Are you a member? Register / Log in
Mother holding up a baby

From a tiny baby in your arms to maybe taking their first steps, it’s been a wonderful whirlwind of a year! And so much has happened! The growth from newborn to a year old is amazing – babies triple their weight and grow by around 18cm in the first year.

 A toddler emerges

A little child is emerging who is quite different from the totally dependent baby they were only a few months ago. It’s exciting for parents, but it’s OK to feel a little sad too that the baby stage is over. At this stage, more than ever, it’s important to remind yourself that every child is unique – they all do things at different times, from walking to talking, sleeping through to giving up their dummy. Other people may have an opinion on whether your child should or shouldn’t be doing something, but don’t take it to heart. As long as your doctor is happy with your child’s progress at one year, all is well.

Time for vaccinations

Around this time your doctor will remind you to bring your one year old in for the next set of vaccinations. It’s very important that you get these done. There are three jabs – Hib/Men C, MMR and PCV. So what are they?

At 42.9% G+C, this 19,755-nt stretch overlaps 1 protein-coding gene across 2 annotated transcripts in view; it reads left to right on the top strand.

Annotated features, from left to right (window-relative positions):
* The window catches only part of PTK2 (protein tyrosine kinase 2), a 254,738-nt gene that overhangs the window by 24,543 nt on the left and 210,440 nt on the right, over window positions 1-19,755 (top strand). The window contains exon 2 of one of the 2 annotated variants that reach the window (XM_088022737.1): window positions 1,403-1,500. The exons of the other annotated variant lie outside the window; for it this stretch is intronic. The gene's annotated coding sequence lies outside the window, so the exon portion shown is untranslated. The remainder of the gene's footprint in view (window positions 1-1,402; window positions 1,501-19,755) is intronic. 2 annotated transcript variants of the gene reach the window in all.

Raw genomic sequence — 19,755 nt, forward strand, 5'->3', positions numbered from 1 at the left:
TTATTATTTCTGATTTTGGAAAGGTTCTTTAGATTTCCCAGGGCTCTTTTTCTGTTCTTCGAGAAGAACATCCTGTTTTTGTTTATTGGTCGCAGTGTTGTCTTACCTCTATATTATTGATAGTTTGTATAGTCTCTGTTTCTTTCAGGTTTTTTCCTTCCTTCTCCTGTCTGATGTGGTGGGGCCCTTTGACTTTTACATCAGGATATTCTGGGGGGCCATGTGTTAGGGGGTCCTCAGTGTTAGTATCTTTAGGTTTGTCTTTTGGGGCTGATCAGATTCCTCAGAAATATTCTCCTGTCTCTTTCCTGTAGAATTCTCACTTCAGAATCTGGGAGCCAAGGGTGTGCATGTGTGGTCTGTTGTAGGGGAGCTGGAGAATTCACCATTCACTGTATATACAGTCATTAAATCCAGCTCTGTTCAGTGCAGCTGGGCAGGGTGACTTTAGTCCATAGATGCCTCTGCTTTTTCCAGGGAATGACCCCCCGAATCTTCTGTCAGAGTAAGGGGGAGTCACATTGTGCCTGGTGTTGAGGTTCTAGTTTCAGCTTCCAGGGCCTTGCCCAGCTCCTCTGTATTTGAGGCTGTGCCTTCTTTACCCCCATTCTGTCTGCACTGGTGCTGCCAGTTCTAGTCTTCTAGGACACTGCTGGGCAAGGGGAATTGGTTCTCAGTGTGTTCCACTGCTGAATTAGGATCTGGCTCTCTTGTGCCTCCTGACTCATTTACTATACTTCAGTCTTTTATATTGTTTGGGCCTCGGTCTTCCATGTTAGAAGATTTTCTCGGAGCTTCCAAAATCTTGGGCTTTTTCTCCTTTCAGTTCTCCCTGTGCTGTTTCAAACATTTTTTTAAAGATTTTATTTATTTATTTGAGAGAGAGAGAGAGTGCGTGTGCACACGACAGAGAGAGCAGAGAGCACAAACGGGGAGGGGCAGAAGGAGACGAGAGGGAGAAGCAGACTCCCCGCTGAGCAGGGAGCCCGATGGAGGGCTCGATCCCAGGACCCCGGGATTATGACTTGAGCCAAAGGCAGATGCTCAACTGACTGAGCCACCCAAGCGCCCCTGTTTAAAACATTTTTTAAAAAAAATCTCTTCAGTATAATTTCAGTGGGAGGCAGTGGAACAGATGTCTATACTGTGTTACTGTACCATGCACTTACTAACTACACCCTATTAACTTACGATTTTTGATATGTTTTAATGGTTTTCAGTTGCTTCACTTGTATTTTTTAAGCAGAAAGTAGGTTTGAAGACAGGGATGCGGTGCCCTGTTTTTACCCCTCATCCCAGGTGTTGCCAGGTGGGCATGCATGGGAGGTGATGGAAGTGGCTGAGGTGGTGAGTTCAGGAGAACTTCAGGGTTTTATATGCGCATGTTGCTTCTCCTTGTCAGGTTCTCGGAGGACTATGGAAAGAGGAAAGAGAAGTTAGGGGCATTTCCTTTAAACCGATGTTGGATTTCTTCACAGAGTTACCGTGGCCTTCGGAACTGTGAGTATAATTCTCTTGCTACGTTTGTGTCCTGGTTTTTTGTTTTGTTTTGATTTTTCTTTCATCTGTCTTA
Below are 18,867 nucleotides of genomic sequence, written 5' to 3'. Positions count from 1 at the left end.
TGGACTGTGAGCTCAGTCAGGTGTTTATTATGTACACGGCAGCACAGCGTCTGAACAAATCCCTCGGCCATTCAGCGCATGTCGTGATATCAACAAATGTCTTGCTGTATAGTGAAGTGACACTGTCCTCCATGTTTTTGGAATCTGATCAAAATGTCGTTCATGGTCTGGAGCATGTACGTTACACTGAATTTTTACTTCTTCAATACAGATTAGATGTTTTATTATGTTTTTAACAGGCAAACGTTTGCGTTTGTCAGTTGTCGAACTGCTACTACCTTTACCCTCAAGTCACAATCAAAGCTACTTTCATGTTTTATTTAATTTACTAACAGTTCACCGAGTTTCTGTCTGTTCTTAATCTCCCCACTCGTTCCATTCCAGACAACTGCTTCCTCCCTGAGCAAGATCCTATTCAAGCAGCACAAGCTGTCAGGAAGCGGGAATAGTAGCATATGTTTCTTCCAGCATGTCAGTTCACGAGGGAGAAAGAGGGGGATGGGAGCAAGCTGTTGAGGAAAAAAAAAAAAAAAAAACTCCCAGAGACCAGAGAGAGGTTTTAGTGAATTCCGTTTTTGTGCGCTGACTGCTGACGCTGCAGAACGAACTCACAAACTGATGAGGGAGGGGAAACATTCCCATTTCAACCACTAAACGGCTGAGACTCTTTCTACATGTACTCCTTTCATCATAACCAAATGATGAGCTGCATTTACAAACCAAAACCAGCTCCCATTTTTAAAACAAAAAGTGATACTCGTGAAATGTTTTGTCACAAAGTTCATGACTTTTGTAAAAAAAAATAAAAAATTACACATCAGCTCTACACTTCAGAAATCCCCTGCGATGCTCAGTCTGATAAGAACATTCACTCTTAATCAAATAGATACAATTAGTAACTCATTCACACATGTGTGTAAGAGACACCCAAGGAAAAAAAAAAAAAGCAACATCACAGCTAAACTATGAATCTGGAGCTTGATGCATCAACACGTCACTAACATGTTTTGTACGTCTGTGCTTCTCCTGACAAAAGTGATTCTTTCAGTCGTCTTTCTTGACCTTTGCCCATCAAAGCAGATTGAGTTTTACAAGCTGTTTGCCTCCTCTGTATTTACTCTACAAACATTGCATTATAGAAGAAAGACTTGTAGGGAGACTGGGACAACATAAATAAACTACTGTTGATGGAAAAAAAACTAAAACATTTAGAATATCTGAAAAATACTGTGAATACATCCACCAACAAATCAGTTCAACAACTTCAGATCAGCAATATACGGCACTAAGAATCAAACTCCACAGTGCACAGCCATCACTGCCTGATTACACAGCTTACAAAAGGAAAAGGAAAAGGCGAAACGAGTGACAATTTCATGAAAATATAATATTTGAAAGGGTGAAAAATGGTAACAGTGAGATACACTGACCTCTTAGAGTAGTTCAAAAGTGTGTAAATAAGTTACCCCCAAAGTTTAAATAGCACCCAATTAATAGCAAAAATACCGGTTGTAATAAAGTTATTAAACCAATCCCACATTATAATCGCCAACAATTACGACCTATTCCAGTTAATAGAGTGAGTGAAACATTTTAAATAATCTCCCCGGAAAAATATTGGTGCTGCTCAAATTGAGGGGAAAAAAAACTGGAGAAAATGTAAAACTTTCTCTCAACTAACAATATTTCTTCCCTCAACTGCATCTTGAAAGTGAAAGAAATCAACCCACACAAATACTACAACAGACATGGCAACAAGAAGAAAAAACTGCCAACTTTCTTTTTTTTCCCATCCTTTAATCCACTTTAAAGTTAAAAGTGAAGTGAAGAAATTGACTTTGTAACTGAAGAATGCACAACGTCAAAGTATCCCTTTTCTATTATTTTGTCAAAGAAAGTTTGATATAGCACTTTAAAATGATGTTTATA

• Hib/Men C This is a booster jab to top up vaccinations your baby has already had. Hib protects against Haemophilus influenzae type b, which is a really nasty bacterial infection that can be fatal. The Men C booster protects your baby from meningitis C, which is also a very serious illness.
  • MMR this jab protects your baby from mumps, rubella and measles, all three of which can cause serious illnesses in young children. The vaccination can make your child feel a bit unwell a few days after the jab but the benefits far outweigh the possible consequences of your child getting one of these illnesses. Although deaths are now rare, children can still become very ill from mumps or measles. So make sure your child gets the jab.
  • PCV This jab protects your child from 13 strains of the pneumococcal bacterium, which can causes serious illnesses such as pneumonia and blood poisoning.
  • If your child has a long-term medical condition, the injectable flu vaccine may also be offered to them.

Talk to your doctor if you’re concerned about these jabs and to understand more about them. You will be protecting your child from some very serious illnesses throughout their childhood and into adulthood, so it really is worth completing the vaccination programme.

Find out more about vaccinations here